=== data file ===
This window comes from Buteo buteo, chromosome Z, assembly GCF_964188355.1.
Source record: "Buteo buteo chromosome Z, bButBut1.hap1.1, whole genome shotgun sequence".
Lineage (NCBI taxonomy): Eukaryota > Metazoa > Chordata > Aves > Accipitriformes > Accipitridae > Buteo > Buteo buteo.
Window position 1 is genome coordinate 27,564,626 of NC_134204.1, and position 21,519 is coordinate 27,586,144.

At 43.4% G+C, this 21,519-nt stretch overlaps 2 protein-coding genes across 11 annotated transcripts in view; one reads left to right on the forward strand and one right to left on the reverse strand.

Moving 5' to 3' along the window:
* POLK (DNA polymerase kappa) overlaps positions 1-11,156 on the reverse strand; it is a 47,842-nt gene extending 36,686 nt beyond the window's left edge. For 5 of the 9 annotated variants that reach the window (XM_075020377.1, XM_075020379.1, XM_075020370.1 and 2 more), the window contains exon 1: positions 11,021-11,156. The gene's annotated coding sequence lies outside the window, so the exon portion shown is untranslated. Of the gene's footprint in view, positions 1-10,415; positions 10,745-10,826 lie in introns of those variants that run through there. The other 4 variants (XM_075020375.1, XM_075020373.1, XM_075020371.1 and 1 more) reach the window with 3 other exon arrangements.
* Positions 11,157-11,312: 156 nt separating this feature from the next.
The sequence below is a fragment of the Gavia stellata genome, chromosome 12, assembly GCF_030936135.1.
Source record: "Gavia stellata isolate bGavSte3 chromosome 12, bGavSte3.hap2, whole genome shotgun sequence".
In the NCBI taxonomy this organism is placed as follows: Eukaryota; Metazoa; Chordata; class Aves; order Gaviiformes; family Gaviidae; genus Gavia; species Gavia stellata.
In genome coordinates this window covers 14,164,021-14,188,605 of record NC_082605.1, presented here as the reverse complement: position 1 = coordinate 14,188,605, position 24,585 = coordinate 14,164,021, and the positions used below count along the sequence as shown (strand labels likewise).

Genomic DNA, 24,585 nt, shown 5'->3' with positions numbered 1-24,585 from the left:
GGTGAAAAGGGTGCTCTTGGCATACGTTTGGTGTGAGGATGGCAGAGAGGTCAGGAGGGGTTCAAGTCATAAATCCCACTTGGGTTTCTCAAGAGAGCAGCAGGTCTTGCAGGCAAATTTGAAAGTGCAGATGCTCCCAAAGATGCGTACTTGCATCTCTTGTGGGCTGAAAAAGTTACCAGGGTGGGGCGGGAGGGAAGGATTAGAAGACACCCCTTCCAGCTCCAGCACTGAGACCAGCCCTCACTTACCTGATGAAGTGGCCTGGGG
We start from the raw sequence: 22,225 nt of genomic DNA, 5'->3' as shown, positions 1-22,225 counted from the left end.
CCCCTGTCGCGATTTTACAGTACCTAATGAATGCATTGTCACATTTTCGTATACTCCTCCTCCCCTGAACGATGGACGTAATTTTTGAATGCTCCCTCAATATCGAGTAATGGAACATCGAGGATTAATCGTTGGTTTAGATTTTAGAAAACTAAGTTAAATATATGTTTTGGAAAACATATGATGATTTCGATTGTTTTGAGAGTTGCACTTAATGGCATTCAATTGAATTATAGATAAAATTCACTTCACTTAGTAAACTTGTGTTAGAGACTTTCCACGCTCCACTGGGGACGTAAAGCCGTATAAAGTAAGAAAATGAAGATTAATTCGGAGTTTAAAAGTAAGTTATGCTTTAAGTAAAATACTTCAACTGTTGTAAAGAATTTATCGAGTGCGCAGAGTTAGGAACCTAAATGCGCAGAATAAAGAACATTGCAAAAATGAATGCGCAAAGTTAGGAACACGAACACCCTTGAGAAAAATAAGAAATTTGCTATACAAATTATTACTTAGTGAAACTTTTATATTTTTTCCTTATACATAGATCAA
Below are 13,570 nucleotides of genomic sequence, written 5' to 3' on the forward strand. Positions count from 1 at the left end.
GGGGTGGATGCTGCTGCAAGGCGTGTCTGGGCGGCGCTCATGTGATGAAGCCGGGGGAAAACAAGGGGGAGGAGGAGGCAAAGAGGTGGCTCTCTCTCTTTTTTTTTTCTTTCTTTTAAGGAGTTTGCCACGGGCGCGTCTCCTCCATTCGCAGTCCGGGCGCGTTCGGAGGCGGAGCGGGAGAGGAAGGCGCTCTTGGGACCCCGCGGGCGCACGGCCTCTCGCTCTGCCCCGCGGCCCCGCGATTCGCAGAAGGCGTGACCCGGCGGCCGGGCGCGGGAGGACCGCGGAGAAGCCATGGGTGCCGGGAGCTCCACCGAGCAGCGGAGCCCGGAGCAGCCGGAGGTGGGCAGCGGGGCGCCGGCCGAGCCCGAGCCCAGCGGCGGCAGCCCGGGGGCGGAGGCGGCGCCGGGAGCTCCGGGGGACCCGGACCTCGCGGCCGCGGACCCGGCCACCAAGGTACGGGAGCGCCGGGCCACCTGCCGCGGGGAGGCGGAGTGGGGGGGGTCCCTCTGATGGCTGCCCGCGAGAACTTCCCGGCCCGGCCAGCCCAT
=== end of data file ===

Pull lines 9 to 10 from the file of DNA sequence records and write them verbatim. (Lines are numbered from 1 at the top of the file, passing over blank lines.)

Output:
The sequence below is a fragment of the Gavia stellata genome, chromosome 12, assembly GCF_030936135.1.
Source record: "Gavia stellata isolate bGavSte3 chromosome 12, bGavSte3.hap2, whole genome shotgun sequence".